We read that despite the fact that blanching the birds quickly in warm water helps the plucking process, it was better to not blanch so as to avoid any "cooking" of the birds before it was intended. So, there was a lot of grabbing, holding, and ripping involved.
Disjointing the wings by gently working a boning knife through the tendons in the "elbow" got a lot of the feathers out of the way--helping mentally as we worked through a seemingly endless scape of feathers only to be greeted by soft fuzz underneath. Goose down is coveted for a reason--softer than much else I've ever felt, and the birds were pretty well insulated despite a long rest in the refrigerator.
When we'd finally made it through all that down and removed wings, we removed the heads (which can be done as described with the wings above, or Christmas Story style with a cleaver), then hung the geese to singe any remaining down with a blowtorch. One goose was pretty smooth; the other gave some trouble and got a fair amount of rips in it. It could've been the goose; it could've been the plucker (me). Who knows. But the layer of skin and fat, despite all of this, was still really nice and thick despite the cosmetic blemishes.
So, after a couple of hours outside, noses dripping, hands frozen, covered in feathers, we went back inside to finish the job. In the sink, we gently sliced open the geese on the tail end to eviscerate them. Some interesting smells found their way out--the most prevalent one of pond mud made perfect sense.
We rinsed everything and set the hearts and livers aside for instant eating...
...and had our ready-to-use geese. The more torn up one is currently in fat for confit; the other will be a roast tomorrow night.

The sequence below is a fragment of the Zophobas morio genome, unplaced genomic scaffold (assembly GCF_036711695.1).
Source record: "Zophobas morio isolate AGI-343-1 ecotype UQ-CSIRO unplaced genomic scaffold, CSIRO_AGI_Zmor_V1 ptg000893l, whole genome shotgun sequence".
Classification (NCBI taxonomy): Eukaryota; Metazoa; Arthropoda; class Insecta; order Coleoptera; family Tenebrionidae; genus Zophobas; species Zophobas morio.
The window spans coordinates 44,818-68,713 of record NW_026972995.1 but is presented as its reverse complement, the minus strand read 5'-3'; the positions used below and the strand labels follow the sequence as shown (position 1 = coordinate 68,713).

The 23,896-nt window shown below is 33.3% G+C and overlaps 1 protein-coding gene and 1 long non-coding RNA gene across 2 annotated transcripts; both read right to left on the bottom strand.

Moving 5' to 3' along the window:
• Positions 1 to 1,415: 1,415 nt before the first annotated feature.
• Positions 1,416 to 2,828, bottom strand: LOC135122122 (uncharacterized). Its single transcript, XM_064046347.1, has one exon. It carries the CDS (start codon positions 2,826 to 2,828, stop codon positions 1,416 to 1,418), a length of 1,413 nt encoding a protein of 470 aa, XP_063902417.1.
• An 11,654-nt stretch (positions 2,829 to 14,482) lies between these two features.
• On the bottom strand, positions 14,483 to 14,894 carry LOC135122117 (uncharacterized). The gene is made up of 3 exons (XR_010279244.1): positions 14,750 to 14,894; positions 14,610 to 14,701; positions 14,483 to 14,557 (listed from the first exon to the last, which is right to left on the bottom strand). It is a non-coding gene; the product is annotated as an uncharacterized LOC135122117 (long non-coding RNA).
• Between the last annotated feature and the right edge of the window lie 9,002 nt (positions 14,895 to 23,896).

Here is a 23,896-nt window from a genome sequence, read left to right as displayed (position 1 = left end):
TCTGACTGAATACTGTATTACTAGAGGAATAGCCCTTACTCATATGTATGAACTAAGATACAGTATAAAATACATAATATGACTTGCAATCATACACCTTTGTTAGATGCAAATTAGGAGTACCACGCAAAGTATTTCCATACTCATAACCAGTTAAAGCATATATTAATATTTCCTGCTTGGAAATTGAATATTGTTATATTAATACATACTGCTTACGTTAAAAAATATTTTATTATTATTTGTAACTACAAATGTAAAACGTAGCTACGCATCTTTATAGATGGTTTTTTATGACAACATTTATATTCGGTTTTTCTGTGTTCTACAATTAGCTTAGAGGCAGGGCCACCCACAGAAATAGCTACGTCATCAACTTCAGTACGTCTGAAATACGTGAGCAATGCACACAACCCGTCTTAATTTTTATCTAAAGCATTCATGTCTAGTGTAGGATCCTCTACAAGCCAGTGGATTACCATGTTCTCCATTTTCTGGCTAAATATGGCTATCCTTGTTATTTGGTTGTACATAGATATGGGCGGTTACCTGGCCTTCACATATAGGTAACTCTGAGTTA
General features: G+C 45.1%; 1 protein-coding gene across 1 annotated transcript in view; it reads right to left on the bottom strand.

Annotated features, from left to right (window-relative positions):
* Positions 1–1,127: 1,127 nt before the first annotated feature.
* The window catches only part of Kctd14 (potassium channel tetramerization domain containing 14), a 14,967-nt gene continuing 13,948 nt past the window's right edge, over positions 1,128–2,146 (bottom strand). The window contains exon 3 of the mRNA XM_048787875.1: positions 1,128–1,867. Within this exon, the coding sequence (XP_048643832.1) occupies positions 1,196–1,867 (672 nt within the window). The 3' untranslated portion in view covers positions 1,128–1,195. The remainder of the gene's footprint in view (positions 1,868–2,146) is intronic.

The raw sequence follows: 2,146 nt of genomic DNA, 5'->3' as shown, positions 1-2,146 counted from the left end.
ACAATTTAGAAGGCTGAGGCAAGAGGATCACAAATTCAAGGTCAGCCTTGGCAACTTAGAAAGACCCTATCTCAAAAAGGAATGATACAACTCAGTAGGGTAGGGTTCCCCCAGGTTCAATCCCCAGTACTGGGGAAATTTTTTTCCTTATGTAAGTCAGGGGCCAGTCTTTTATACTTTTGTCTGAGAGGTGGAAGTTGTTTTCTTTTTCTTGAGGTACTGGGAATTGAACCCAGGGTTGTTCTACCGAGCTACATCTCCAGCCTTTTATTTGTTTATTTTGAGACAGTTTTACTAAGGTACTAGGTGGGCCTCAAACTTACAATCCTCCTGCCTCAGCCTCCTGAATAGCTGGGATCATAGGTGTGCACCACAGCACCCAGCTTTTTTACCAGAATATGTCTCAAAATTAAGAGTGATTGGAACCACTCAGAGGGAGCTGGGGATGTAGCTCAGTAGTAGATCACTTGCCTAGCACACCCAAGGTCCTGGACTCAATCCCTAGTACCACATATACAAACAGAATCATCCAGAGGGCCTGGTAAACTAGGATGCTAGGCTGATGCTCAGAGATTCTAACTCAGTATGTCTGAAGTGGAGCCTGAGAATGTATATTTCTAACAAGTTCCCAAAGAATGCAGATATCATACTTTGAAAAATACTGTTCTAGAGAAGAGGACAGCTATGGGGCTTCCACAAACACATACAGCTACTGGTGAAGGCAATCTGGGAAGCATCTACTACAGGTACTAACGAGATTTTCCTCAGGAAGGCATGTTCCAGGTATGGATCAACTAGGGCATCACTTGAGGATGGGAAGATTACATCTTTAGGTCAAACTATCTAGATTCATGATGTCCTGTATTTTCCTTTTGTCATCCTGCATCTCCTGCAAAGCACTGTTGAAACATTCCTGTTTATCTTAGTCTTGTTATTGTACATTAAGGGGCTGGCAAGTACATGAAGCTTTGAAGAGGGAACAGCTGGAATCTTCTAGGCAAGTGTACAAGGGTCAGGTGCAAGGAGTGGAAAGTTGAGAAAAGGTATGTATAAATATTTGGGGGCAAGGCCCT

The livers were fried and sliced...
...and Crazy Hair pulled out some pork heart and venison to join the party. Being outside and in the circus land of swap-o-rama had made us all tired and hungry and cold, so we drank some scotch, then some wine, ate some lovely bass broiled with soy standing up...
...then sat down to a papaya and grapefruit salad with an interestingly named super hot dressing happily full of fish sauce served with the sliced goose liver, pork heart and venison.
Being out in the cold was exhausting. But what a great day and experience--reminded me of anytime I've killed an animal to eat, and how that re-centers me a bit an reminds me of the respect we should all have for what we eat. I've always thought that if you're going to eat it, you've got to be able to kill it, at least once. And certainly, you've got to be able to clean it. Doing this makes you respect it a bit more, and this is one of the more important relationships that needs to exist between us and our food, don't you think?
PS--Be sure to check out the link to the pig butchering above--you'll find more links to some pretty amazing pictures of that event by someone who really knows how to use a camera. Here at F.o.t.D., that's still a pretty major work in progress.